Juneteenth (short for June Nineteenth) marks the end of slavery in the United States on the day in 1865 when final federal orders reached Texas, the most distant point in the nation at that time. In recognition, the university will present a panel discussion about how the date is celebrated around the country, the growing awareness of Juneteenth in recent years, and the movement to make Juneteenth Day a national holiday. The panel of distinguished UMGC faculty members will also answer questions from the audience as time allows.
About the panelists
Karen Cook Bell, PhD, is associate professor of History at Bowie State University and adjunct professor teaching History and African American Studies at UMGC. She is the author of Running from Bondage: Enslaved Women and their Remarkable Fight for Freedom in Revolutionary America.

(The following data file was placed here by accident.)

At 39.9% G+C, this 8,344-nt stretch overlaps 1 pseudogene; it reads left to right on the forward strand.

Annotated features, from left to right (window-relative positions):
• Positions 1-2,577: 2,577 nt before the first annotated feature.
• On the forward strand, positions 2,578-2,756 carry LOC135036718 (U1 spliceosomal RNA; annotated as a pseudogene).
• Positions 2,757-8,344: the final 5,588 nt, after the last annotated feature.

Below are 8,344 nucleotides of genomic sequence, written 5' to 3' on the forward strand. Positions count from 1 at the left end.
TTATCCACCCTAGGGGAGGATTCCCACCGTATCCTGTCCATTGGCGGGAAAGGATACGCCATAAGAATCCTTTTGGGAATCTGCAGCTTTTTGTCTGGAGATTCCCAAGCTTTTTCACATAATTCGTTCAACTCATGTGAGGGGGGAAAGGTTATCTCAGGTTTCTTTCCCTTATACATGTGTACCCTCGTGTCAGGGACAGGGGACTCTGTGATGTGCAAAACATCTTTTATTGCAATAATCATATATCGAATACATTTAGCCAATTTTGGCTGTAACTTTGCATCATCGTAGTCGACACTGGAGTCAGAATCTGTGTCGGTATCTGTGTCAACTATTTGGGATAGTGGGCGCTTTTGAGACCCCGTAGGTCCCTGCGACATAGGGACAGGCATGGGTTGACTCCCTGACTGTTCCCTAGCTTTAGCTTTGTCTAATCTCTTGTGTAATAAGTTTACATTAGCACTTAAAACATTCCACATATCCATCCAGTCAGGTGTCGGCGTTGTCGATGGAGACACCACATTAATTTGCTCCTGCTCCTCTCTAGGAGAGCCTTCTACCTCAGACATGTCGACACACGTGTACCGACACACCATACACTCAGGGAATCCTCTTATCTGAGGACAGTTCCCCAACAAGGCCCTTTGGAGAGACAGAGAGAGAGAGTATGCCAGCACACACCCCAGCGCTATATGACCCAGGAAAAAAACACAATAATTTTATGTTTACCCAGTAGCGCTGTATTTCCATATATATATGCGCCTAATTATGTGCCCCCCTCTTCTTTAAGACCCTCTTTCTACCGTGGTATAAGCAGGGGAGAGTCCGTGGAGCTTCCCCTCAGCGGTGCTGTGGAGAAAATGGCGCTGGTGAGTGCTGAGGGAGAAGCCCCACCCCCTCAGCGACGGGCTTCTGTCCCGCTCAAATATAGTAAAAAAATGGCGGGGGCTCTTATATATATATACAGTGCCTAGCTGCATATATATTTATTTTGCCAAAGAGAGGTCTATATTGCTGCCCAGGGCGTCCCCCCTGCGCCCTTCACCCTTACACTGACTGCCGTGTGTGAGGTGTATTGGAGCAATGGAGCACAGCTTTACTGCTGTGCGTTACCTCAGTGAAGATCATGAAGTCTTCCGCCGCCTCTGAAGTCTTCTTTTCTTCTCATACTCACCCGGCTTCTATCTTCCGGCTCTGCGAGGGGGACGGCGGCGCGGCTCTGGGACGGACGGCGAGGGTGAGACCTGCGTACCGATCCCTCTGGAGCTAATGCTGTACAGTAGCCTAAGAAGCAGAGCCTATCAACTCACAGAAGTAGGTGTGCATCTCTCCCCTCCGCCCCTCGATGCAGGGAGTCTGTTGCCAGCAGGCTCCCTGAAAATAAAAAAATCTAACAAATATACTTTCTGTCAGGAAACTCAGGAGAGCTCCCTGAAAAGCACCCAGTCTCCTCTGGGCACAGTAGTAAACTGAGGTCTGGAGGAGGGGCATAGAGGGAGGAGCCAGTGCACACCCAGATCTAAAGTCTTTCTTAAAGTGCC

Edwin Johnson, PhD, is special assistant to the provost at Morgan State University and adjunct professor teaching History and African American Studies at UMGC. He is a member of the Maryland Commission on African American History and Culture.
Dennis Doster, PhD, is the director of the Maryland-National Capital Park and Planning Commission Black History Program and adjunct associate professor of History and African American Studies at UMGC. He is chair of Prince George's County's annual Juneteenth Festival, the Washington, D.C., region's oldest current festival of this kind.
Damon Freeman, PhD, is the director of the History program and collegiate professor teaching History and African American Studies and at UMGC.
Please join us for this special online event
Thursday, June 17, 2021
Noon–1 p.m. ET
Online via Zoom
You must register to attend. Login information will be emailed to you.
Presented by the Office of Diversity and Equity